of life / orienting systems e.g. related to defining person
and character of the divine and with relation to church
affiliating among the informants. It was also obvious that
the RC was health related.
Results II Conservation
• RC was a dynamic process of conservation
for most (nine) of the informants.
Religious support (both spiritual and
interpersonal) was the most important
element to help the informants to come
through the disease and in the time after.
Being sick did not change their
significance or the way they held on to it.
Results III Transformation
• RC was a dynamic, transforming process
for a distinct minority (six). They changed
what was significant to them and/or the
ways they could reach it. One informant
completely changed belief and orienting
system/view of life.
Results IV Collaborative RC
• RC was of collaborative kind for all the
informants. RC was a partnership between
themselves, the oncological
treatment/staff, and God/the divine.
Traditional oncology, alternative treatment
and traditional RC as e.g. prayer, were
supplementing approaches.
Results V Surviving
• For many of the informants, it was difficult
to be a survivor. Both the sickness period
and returning to everyday life was a
challenge for RC.
Results VI RC Activities
• The analysis detected few different RC activities
than those in Pargament’s predominantly
American samples. One of them is to get
support from God mediated by nature. Some RC
activities e.g. use of rituals, had a different
dynamic. My analysis showed that negative RC
(Pargament 1997:298-300) has to be
differentiated (as Pargament already have done
in later studies, Pargament & Abu Raiya
2007:748 - 751) in regards to outcome to be
used meaningfully in my study.
Results VII Pargament's theory
• The analysis showed that Pargament’s
theory is suitable also to analyze a
Norwegian sample regarding the main
aspects of RC.
• Religion can function as coping also in
Norway, and can be health related
• RC can function collaboratively in a secular
public health service
• RC in a Norwegian sample is quite similar
to RC internationally
• RC contributes to give an multidimentional
understanding of secularization.
• One article, presenting a survey of Hodkin’s disease survivors, is published
in the Norwegian medical journal (Torbjørnsen et al. 2000)
One article presenting Pargament’s theory is published in the Norwegian
Pastoral Care Journal (Torbjørnsen 2001)
Knowledge generated from the project is a part of a chapter in a geriatric
textbook in Norwegian (Torbjørnsen 2008)
The project is also briefly mentioned both in Pargament’s lecture at the
IAPR conference in Soesterberg, The Netherlands 2001, and in review on
RC in Archiv für Religionspsychologie (Pargament 2003)
Presentations have been held at different Norwegian conferences on the
psychology of religion and internationally at the IAPR conferences in
Soesterberg 2001, in Vienna August 2009, and at the 8th World Congress
of the International Council on Pastoral Care and Counselling in Krzyzowa,
Polen, August 2007.
• Abrahamsen, A.F.: «Clinical studies in Hodgkin’s disease. With
special reference to treatment results and medical and psychosocial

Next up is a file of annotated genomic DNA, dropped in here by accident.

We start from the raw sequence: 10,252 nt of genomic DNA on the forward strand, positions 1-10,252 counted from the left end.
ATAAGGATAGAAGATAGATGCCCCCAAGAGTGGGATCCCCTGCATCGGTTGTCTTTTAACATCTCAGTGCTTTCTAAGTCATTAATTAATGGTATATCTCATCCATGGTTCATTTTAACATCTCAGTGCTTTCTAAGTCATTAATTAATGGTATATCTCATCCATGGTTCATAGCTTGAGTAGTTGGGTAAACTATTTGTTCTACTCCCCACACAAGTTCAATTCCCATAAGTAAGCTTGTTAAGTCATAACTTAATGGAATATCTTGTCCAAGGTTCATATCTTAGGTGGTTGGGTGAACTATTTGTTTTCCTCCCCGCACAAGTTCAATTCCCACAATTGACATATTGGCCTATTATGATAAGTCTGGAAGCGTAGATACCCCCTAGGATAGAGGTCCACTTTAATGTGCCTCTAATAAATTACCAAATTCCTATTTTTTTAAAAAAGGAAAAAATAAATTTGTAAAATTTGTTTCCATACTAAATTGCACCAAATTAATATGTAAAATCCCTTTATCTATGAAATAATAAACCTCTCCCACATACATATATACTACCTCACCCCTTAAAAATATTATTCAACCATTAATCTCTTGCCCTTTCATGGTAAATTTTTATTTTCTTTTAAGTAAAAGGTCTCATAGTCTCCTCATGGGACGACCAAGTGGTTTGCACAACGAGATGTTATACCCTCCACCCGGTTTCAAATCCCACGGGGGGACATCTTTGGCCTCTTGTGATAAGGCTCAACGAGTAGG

sequele». Doktoravhandling Universitetet i Oslo. Norwegian Cancer
Society, Oslo 1999
«Hodgkins sykdom» Tidsskr Nor Lægeforen nr. 25, 1999a; 119:
”Hva er egentlig Hodgkins sykdom?” Tidsskr Nor Lægeforen nr. 23,
2000; 120: 2788-2790.
Donders, J.P.H.: Narratieve reconstructie bij mensen met kanker,
Proefschrift aan de Universiteit Leiden, Tilburg 2004.
Hermanson, J.: ”Religion och coping – om religionens roll i
hanterandet av kriser”, kap. 9 s.357-384 i Geels, A. & Wikström, O.:
- Den religiösa människan. En introduktion till religionspsykologin.
Ny omarbetad utgåva Natur och kultur, Stockholm 2006
References II
• Koenig HG, McCullough ME, Larson DB:
Handbook of Religion and Health. Oxford
• University press 2001.
• la Cour, P. & Tønnesvang, J. (eds.)
Religionspsykologi, temanummer av Psyke &
Logos 2007
Lazarus RS & Folkman S.: Stress, appraisal and
coping. New York: Springer, 1984.
Malterud K. Kvalitative metoder i medisinsk
forskning. Tano Aschehoug 2003.
References III
• Pargament, K.I.: The Psychology of Religion and Coping - Theory,
Research, Practice, The Guilford Press, New York 1997.
- “God help me: Advances in the psychology of religion and
coping.” Archiv fur Religionpsychologie, 24, 2003, p. 48-63.
• Pargament, K. I., Turner Royster, B. J., Albert, M., Crowe, P., Cullman
E. P., Holley, R., Schafer, D., Sytniak, M., Wood, M.: A Qualitative
Approach to the Study of Religion and Coping: Four Tentative
Conclusions. Paper to American Psychological Association, Boston,
Massachusetts 1990.
• Pargament, K.I.& Abu Raiya, H.: “A decade of research on the
psychology of religion and coping: Things we assumed and lessons
we learned”. Psyke & Logos 2007, 28, 742-766.
• Pargament, K, I., Smith, B. W., Koenig, H. G., & Perez, L.: “Patterns
of Positive and Negative Religious Coping with Major Life Stressors”,
Journal for the Scientific Study of Religion, 1998 a, 37(4):710-724.
References IV
• Sørensen, T.: ”Livssyn og helse. Forskningsfronten 2008” i Kjølsvik,
I. og Holmen, J.: Helse – frelse. Samfunnsmedisin og livssyn – et
møte. S. 76-94. Høyskoleforlaget, Kristiansand 2008.
Torbjørnsen, T.: ”Religiøs mestring. Kenneth I. Pargament og The
Psychology of Religion and Coping”, Tidsskrift for sjelesorg,
nr.4/2001 s.251-266.
Torbjørnsen, T.: ”Handbook of Religion and Health”, Tidsskrift for
sjelesorg, nr.4/2002 s.285-287.
Torbjørnsen, T., Stifoss-Hanssen, H., Abrahamsen, A.F. og Hannisdal,
E.: «Kreft og religiøsitet - en etterundersøkelse av pasienter med
Hodgkins sykdom» Tidsskr Nor Lægeforen nr. 3, 2000; 120: 346-8.
Torbjørnsen, T.: "Åndelig omsorg", Kap. 35 i Kirkvold, M., Brodtkorb,
K. og Ranhoff, A.H. (red.) Geriatrisk sykepleie, God omsorg til den
gamle pasienten, Gyldendal akademisk, Oslo 2008.

GOD HELP ME! - Research in Faith and Health